Joined: 26 Jun 2009
Posts: 23

PostPosted: Mon May 30, 2011 2:15 am    Post subject: Reply with quote

You can, if you want, extend a 30-day Visa on Arrival, ONCE only, within the country with your homeward flight booked accordingly (I mean, it would you give you that extra breathing space). Your prospective employer would, in any event, arrange and pay for the extension.
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Gajah Oling



Joined: 28 Feb 2005
Posts: 62
Location: Jawa

PostPosted: Mon May 30, 2011 7:21 pm    Post subject: Reply with quote

It was a mixed bag. Overall I enjoyed it. The company was straight with me: they paid me on time, reimbursed me for my flight, and basically lived up to the contract. Their number one consideration (and I'm sure this applies to just about any private school in Indonesia) is making money though, and this sometimes caused friction. A common issue went something like this: TOEFL test prep courses I think were the most expensive courses offered at my school. Unfortunately, hardly any of the students who wanted to take these courses were no where near close enough to the level of English ability needed to take them. The school would try to encourage them to take the requisite English courses before taking the TOEFL course, but most just didn't want to. So the school would fudge the students' placement scores so that they could get enough of them to make it worth while to have a TOEFL class. Of the TOEFL classes I taught, I had one student who might have come close to passing. They would do this with other courses as well. It wasn't horrible, but it made it difficult when you had several students who clearly weren't at the level they should be in your class.

Pay wasn't great, but I was able to make a living there and live comfortably enough.

If you can, you should try to talk to the school's DOS and/or some of the other teachers before you go. That will give you the best idea of what kind of work environment you're getting yourself into. At the time I worked there, EF Solo had an excellent DOS (the head of the school was scared of him) and a great crew of teachers, and that made the difference between having a potentially horrible experience in actually having a pleasant one.
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KopiKopi



Joined: 01 May 2011
Posts: 49

PostPosted: Tue May 31, 2011 12:38 am    Post subject: Deportations DO Happen Reply with quote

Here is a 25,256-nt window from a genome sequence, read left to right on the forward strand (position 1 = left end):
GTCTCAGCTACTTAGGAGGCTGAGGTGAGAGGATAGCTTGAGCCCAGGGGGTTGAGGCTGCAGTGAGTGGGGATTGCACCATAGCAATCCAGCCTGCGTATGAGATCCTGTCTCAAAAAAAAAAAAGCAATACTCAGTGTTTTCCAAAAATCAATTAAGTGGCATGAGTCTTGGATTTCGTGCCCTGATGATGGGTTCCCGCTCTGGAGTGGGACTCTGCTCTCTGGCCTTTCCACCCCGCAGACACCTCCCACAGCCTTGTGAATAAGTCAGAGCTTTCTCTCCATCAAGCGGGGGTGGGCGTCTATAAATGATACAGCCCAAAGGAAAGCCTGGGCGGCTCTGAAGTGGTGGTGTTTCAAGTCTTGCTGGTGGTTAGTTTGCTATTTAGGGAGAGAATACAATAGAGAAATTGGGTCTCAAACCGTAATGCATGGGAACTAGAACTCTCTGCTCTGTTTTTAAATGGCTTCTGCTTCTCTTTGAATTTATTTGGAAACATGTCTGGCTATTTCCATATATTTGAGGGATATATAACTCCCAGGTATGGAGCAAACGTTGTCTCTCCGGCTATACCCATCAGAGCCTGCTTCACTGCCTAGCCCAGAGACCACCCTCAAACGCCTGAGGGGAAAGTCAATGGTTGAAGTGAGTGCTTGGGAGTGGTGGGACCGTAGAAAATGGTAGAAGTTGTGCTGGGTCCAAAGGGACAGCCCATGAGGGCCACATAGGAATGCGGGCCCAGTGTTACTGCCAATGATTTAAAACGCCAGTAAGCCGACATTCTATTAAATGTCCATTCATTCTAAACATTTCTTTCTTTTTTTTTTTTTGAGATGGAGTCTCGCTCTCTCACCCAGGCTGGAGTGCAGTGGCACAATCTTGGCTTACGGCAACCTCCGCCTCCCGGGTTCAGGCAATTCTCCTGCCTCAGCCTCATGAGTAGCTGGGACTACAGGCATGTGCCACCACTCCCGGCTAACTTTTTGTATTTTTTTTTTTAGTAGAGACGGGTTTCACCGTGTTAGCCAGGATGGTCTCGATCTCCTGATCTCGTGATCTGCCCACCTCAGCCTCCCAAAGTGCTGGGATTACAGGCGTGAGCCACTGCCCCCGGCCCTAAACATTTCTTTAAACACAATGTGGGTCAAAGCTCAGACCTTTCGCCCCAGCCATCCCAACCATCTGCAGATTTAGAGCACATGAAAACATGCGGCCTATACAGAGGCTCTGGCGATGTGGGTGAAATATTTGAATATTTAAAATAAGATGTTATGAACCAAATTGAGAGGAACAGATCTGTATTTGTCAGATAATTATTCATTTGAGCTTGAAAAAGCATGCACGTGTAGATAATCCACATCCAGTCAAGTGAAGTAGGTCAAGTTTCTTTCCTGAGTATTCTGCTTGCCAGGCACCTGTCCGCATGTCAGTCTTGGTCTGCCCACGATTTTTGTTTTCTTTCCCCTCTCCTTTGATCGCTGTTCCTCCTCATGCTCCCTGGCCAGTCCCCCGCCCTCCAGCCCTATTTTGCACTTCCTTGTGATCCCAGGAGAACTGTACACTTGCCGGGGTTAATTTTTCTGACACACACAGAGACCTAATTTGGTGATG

I worked at an EF, had a fine time, but a year before I worked there two teachers were deported for working illegally. So, SOME EFs are fine, but working without a KITAS, is not a good idea. I work for an international school now and visas were taken care of well before any teaching duties.

I actually got my KITAS well before teaching at EF, also. So, be careful. Immigration in Indo can be rough.
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Tudor



Joined: 21 Aug 2009
Posts: 339

PostPosted: Tue May 31, 2011 5:42 am    Post subject: Reply with quote

Wise words. As has been recently reported on a popular expat forum, a new law has been passed (or, at least, will be shortly) whereby the maximum penalty for working illegaly is five years imprisonment. Whilst that may be the absolute worse-case scenario, and many strings can be pulled and palms greased before that eventuality, it is nevertheless food for thought.

However, working on a tourist/business visa whilst waiting for a KITAS does seem to be the norm at many language schools so, as long as you're aware of the potential (albeit unlikely) consequences, it's your call.
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jaybet3



Joined: 15 Dec 2010
Posts: 140
Location: Indonesia

PostPosted: Thu Jun 02, 2011 1:14 pm    Post subject: Reply with quote

No contract? Why would you take a job in a corrupt country like this without something in writing? Would you take a job in the USA without a contract? Did they tell you the salary?

I just finished a two year at an EF school and saw them do a bait & switch with someone from the states. In emails (which the newbie never kept), he was told the salary would be "X". When he arrived, he was told the salary was two million rupiah less per month. Plus, they tried to screw him at the end of his contract because he only bought a one-way plane ticket and not a round trip (per the contract).